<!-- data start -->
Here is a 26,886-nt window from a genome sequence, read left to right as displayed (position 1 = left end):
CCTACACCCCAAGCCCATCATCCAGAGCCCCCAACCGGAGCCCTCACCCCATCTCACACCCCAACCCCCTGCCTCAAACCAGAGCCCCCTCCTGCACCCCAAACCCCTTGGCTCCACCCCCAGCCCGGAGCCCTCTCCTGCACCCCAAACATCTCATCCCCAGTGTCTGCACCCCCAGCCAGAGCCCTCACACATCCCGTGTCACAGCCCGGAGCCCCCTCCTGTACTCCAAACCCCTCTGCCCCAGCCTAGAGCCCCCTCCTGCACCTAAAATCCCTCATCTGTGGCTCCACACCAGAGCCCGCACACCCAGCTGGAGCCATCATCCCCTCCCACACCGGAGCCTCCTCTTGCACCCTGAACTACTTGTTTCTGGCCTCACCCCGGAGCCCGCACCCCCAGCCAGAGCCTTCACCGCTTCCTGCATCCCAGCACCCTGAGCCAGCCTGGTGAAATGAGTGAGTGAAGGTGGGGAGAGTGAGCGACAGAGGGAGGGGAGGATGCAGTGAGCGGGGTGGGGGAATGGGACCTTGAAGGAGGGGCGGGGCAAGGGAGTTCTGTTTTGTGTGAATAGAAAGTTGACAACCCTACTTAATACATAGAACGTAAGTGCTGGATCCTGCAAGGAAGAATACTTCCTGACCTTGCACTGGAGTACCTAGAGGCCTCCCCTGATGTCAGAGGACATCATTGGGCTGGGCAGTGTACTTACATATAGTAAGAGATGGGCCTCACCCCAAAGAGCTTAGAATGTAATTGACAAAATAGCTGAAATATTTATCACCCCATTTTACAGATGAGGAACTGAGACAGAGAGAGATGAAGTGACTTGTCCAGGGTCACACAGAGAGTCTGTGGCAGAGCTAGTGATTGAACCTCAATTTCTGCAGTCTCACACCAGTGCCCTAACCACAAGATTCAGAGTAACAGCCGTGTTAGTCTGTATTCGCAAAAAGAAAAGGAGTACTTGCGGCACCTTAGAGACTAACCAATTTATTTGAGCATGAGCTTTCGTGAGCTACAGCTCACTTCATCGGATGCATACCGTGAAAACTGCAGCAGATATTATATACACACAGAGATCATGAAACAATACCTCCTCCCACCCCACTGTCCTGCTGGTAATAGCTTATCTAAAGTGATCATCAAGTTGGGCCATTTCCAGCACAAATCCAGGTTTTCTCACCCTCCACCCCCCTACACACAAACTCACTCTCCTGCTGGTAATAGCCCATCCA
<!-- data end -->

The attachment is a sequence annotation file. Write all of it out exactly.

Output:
Here is a 26,886-nt window from a genome sequence, read left to right as displayed (position 1 = left end):
CCTACACCCCAAGCCCATCATCCAGAGCCCCCAACCGGAGCCCTCACCCCATCTCACACCCCAACCCCCTGCCTCAAACCAGAGCCCCCTCCTGCACCCCAAACCCCTTGGCTCCACCCCCAGCCCGGAGCCCTCTCCTGCACCCCAAACATCTCATCCCCAGTGTCTGCACCCCCAGCCAGAGCCCTCACACATCCCGTGTCACAGCCCGGAGCCCCCTCCTGTACTCCAAACCCCTCTGCCCCAGCCTAGAGCCCCCTCCTGCACCTAAAATCCCTCATCTGTGGCTCCACACCAGAGCCCGCACACCCAGCTGGAGCCATCATCCCCTCCCACACCGGAGCCTCCTCTTGCACCCTGAACTACTTGTTTCTGGCCTCACCCCGGAGCCCGCACCCCCAGCCAGAGCCTTCACCGCTTCCTGCATCCCAGCACCCTGAGCCAGCCTGGTGAAATGAGTGAGTGAAGGTGGGGAGAGTGAGCGACAGAGGGAGGGGAGGATGCAGTGAGCGGGGTGGGGGAATGGGACCTTGAAGGAGGGGCGGGGCAAGGGAGTTCTGTTTTGTGTGAATAGAAAGTTGACAACCCTACTTAATACATAGAACGTAAGTGCTGGATCCTGCAAGGAAGAATACTTCCTGACCTTGCACTGGAGTACCTAGAGGCCTCCCCTGATGTCAGAGGACATCATTGGGCTGGGCAGTGTACTTACATATAGTAAGAGATGGGCCTCACCCCAAAGAGCTTAGAATGTAATTGACAAAATAGCTGAAATATTTATCACCCCATTTTACAGATGAGGAACTGAGACAGAGAGAGATGAAGTGACTTGTCCAGGGTCACACAGAGAGTCTGTGGCAGAGCTAGTGATTGAACCTCAATTTCTGCAGTCTCACACCAGTGCCCTAACCACAAGATTCAGAGTAACAGCCGTGTTAGTCTGTATTCGCAAAAAGAAAAGGAGTACTTGCGGCACCTTAGAGACTAACCAATTTATTTGAGCATGAGCTTTCGTGAGCTACAGCTCACTTCATCGGATGCATACCGTGAAAACTGCAGCAGATATTATATACACACAGAGATCATGAAACAATACCTCCTCCCACCCCACTGTCCTGCTGGTAATAGCTTATCTAAAGTGATCATCAAGTTGGGCCATTTCCAGCACAAATCCAGGTTTTCTCACCCTCCACCCCCCTACACACAAACTCACTCTCCTGCTGGTAATAGCCCATCCA